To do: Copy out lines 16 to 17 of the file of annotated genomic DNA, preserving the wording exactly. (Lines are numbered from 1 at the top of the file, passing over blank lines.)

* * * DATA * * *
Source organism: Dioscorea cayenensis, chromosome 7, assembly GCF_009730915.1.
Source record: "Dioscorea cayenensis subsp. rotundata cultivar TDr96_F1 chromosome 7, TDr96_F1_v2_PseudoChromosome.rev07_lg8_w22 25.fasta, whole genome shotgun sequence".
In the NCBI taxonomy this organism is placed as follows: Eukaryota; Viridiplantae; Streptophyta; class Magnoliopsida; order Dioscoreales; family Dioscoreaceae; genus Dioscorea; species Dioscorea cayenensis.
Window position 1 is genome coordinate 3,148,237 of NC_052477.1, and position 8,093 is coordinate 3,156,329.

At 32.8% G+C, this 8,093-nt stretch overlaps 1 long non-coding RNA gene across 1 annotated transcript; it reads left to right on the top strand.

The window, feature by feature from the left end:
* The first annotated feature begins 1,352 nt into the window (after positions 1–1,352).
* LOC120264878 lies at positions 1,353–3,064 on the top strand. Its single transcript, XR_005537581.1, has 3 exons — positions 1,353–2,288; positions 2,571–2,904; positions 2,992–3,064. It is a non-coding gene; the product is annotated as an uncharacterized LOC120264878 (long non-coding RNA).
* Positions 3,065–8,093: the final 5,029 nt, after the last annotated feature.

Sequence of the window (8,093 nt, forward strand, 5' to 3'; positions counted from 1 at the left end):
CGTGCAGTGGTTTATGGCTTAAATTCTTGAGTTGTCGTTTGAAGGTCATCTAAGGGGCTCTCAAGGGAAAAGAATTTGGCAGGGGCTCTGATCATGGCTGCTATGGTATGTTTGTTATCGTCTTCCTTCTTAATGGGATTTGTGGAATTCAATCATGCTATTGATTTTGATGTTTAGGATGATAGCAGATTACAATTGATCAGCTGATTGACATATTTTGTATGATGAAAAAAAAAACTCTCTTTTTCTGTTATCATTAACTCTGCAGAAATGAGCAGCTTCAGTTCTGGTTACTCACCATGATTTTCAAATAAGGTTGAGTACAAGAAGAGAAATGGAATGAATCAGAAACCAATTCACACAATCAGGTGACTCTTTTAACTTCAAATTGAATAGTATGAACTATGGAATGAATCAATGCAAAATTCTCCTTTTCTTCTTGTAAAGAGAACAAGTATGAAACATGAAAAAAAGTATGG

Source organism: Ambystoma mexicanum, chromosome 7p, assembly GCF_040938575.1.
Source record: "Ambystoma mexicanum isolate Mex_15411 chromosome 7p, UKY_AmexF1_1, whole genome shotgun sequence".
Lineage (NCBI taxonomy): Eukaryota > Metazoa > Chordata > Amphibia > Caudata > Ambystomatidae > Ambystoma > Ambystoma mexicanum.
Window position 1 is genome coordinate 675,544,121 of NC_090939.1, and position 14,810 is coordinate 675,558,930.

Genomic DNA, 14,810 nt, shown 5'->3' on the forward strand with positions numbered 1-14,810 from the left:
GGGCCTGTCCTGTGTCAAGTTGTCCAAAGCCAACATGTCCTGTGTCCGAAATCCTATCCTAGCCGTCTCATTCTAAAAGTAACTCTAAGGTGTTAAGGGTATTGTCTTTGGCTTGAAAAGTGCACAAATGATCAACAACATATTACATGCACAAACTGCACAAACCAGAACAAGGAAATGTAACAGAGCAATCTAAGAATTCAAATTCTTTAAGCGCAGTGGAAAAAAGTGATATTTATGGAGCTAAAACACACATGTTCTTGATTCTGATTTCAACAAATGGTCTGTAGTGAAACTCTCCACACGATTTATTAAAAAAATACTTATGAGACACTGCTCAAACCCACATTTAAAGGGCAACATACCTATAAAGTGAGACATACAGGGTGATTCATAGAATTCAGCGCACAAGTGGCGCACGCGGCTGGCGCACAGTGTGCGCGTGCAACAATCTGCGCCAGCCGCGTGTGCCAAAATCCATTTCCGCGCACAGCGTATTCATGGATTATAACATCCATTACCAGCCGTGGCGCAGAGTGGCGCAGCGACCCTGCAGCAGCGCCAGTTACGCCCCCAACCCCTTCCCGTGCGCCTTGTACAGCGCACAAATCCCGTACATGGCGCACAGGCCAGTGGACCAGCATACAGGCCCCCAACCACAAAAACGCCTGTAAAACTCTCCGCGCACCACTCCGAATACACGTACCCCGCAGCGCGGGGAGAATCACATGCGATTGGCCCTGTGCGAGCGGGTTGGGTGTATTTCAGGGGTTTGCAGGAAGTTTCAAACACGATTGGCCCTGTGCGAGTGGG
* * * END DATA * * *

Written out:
Genomic DNA, 14,810 nt, shown 5'->3' on the forward strand with positions numbered 1-14,810 from the left:
GGGCCTGTCCTGTGTCAAGTTGTCCAAAGCCAACATGTCCTGTGTCCGAAATCCTATCCTAGCCGTCTCATTCTAAAAGTAACTCTAAGGTGTTAAGGGTATTGTCTTTGGCTTGAAAAGTGCACAAATGATCAACAACATATTACATGCACAAACTGCACAAACCAGAACAAGGAAATGTAACAGAGCAATCTAAGAATTCAAATTCTTTAAGCGCAGTGGAAAAAAGTGATATTTATGGAGCTAAAACACACATGTTCTTGATTCTGATTTCAACAAATGGTCTGTAGTGAAACTCTCCACACGATTTATTAAAAAAATACTTATGAGACACTGCTCAAACCCACATTTAAAGGGCAACATACCTATAAAGTGAGACATACAGGGTGATTCATAGAATTCAGCGCACAAGTGGCGCACGCGGCTGGCGCACAGTGTGCGCGTGCAACAATCTGCGCCAGCCGCGTGTGCCAAAATCCATTTCCGCGCACAGCGTATTCATGGATTATAACATCCATTACCAGCCGTGGCGCAGAGTGGCGCAGCGACCCTGCAGCAGCGCCAGTTACGCCCCCAACCCCTTCCCGTGCGCCTTGTACAGCGCACAAATCCCGTACATGGCGCACAGGCCAGTGGACCAGCATACAGGCCCCCAACCACAAAAACGCCTGTAAAACTCTCCGCGCACCACTCCGAATACACGTACCCCGCAGCGCGGGGAGAATCACATGCGATTGGCCCTGTGCGAGCGGGTTGGGTGTATTTCAGGGGTTTGCAGGAAGTTTCAAACACGATTGGCCCTGTGCGAGTGGG